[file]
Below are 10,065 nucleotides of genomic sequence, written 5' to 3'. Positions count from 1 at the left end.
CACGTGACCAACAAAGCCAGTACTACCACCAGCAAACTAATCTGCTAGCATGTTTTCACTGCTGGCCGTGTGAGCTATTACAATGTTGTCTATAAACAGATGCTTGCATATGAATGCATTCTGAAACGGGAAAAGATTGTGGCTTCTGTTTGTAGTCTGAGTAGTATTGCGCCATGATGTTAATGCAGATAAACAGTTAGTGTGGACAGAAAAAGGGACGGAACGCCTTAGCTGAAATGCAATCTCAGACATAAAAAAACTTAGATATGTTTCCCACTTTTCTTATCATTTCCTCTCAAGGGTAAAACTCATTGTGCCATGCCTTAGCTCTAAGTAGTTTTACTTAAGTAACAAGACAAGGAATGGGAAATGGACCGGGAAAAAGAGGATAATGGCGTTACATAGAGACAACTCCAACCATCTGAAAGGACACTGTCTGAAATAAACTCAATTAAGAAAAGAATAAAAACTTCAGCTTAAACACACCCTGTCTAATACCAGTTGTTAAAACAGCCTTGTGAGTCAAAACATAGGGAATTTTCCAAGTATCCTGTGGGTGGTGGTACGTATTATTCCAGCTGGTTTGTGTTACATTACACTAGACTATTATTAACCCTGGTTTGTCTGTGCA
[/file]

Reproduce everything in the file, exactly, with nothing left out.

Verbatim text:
Below are 10,065 nucleotides of genomic sequence, written 5' to 3'. Positions count from 1 at the left end.
CACGTGACCAACAAAGCCAGTACTACCACCAGCAAACTAATCTGCTAGCATGTTTTCACTGCTGGCCGTGTGAGCTATTACAATGTTGTCTATAAACAGATGCTTGCATATGAATGCATTCTGAAACGGGAAAAGATTGTGGCTTCTGTTTGTAGTCTGAGTAGTATTGCGCCATGATGTTAATGCAGATAAACAGTTAGTGTGGACAGAAAAAGGGACGGAACGCCTTAGCTGAAATGCAATCTCAGACATAAAAAAACTTAGATATGTTTCCCACTTTTCTTATCATTTCCTCTCAAGGGTAAAACTCATTGTGCCATGCCTTAGCTCTAAGTAGTTTTACTTAAGTAACAAGACAAGGAATGGGAAATGGACCGGGAAAAAGAGGATAATGGCGTTACATAGAGACAACTCCAACCATCTGAAAGGACACTGTCTGAAATAAACTCAATTAAGAAAAGAATAAAAACTTCAGCTTAAACACACCCTGTCTAATACCAGTTGTTAAAACAGCCTTGTGAGTCAAAACATAGGGAATTTTCCAAGTATCCTGTGGGTGGTGGTACGTATTATTCCAGCTGGTTTGTGTTACATTACACTAGACTATTATTAACCCTGGTTTGTCTGTGCA